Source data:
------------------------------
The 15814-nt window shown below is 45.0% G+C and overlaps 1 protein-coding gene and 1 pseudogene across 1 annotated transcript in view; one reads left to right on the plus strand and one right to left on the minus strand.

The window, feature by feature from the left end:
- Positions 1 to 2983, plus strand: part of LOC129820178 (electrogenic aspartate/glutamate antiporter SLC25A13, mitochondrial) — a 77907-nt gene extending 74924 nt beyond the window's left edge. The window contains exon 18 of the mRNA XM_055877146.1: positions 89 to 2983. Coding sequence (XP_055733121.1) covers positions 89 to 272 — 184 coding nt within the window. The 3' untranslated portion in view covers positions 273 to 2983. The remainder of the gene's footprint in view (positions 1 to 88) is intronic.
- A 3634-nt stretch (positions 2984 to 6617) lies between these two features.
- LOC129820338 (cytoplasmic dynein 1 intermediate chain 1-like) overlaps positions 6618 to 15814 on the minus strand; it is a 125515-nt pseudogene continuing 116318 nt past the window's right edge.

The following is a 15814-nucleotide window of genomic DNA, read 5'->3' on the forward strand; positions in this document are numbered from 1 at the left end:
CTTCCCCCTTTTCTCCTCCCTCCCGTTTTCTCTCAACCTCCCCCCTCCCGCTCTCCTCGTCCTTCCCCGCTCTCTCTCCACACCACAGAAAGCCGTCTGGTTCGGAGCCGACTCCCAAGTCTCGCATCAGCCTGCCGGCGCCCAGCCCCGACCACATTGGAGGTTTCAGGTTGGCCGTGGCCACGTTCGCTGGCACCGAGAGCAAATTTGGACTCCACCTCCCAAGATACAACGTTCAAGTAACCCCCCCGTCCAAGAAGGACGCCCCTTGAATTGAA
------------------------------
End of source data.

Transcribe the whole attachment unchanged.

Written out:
The 15814-nt window shown below is 45.0% G+C and overlaps 1 protein-coding gene and 1 pseudogene across 1 annotated transcript in view; one reads left to right on the plus strand and one right to left on the minus strand.

The window, feature by feature from the left end:
- Positions 1 to 2983, plus strand: part of LOC129820178 (electrogenic aspartate/glutamate antiporter SLC25A13, mitochondrial) — a 77907-nt gene extending 74924 nt beyond the window's left edge. The window contains exon 18 of the mRNA XM_055877146.1: positions 89 to 2983. Coding sequence (XP_055733121.1) covers positions 89 to 272 — 184 coding nt within the window. The 3' untranslated portion in view covers positions 273 to 2983. The remainder of the gene's footprint in view (positions 1 to 88) is intronic.
- A 3634-nt stretch (positions 2984 to 6617) lies between these two features.
- LOC129820338 (cytoplasmic dynein 1 intermediate chain 1-like) overlaps positions 6618 to 15814 on the minus strand; it is a 125515-nt pseudogene continuing 116318 nt past the window's right edge.

The following is a 15814-nucleotide window of genomic DNA, read 5'->3' on the forward strand; positions in this document are numbered from 1 at the left end:
CTTCCCCCTTTTCTCCTCCCTCCCGTTTTCTCTCAACCTCCCCCCTCCCGCTCTCCTCGTCCTTCCCCGCTCTCTCTCCACACCACAGAAAGCCGTCTGGTTCGGAGCCGACTCCCAAGTCTCGCATCAGCCTGCCGGCGCCCAGCCCCGACCACATTGGAGGTTTCAGGTTGGCCGTGGCCACGTTCGCTGGCACCGAGAGCAAATTTGGACTCCACCTCCCAAGATACAACGTTCAAGTAACCCCCCCGTCCAAGAAGGACGCCCCTTGAATTGAA